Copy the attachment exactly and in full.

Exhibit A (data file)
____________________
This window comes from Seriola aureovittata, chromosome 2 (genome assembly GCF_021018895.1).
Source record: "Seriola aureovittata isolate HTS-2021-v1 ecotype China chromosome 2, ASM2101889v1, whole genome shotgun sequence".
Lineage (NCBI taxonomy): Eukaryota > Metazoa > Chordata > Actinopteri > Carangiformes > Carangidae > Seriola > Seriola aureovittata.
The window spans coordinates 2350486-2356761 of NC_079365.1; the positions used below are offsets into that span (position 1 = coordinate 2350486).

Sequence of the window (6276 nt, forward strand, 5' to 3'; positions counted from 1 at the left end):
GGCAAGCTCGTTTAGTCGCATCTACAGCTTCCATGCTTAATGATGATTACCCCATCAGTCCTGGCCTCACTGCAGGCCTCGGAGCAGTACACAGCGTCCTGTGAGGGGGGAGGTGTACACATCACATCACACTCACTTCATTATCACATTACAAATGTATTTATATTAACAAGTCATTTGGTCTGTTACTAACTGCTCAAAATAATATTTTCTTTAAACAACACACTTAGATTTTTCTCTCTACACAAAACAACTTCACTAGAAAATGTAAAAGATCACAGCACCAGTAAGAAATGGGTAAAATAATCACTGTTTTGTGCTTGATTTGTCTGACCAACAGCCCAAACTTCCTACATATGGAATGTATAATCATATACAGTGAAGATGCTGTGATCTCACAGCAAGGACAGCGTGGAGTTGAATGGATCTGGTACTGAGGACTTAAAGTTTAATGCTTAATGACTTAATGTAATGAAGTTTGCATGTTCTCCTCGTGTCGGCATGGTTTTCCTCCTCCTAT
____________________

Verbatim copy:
This window comes from Seriola aureovittata, chromosome 2 (genome assembly GCF_021018895.1).
Source record: "Seriola aureovittata isolate HTS-2021-v1 ecotype China chromosome 2, ASM2101889v1, whole genome shotgun sequence".
Lineage (NCBI taxonomy): Eukaryota > Metazoa > Chordata > Actinopteri > Carangiformes > Carangidae > Seriola > Seriola aureovittata.
The window spans coordinates 2350486-2356761 of NC_079365.1; the positions used below are offsets into that span (position 1 = coordinate 2350486).

Sequence of the window (6276 nt, forward strand, 5' to 3'; positions counted from 1 at the left end):
GGCAAGCTCGTTTAGTCGCATCTACAGCTTCCATGCTTAATGATGATTACCCCATCAGTCCTGGCCTCACTGCAGGCCTCGGAGCAGTACACAGCGTCCTGTGAGGGGGGAGGTGTACACATCACATCACACTCACTTCATTATCACATTACAAATGTATTTATATTAACAAGTCATTTGGTCTGTTACTAACTGCTCAAAATAATATTTTCTTTAAACAACACACTTAGATTTTTCTCTCTACACAAAACAACTTCACTAGAAAATGTAAAAGATCACAGCACCAGTAAGAAATGGGTAAAATAATCACTGTTTTGTGCTTGATTTGTCTGACCAACAGCCCAAACTTCCTACATATGGAATGTATAATCATATACAGTGAAGATGCTGTGATCTCACAGCAAGGACAGCGTGGAGTTGAATGGATCTGGTACTGAGGACTTAAAGTTTAATGCTTAATGACTTAATGTAATGAAGTTTGCATGTTCTCCTCGTGTCGGCATGGTTTTCCTCCTCCTAT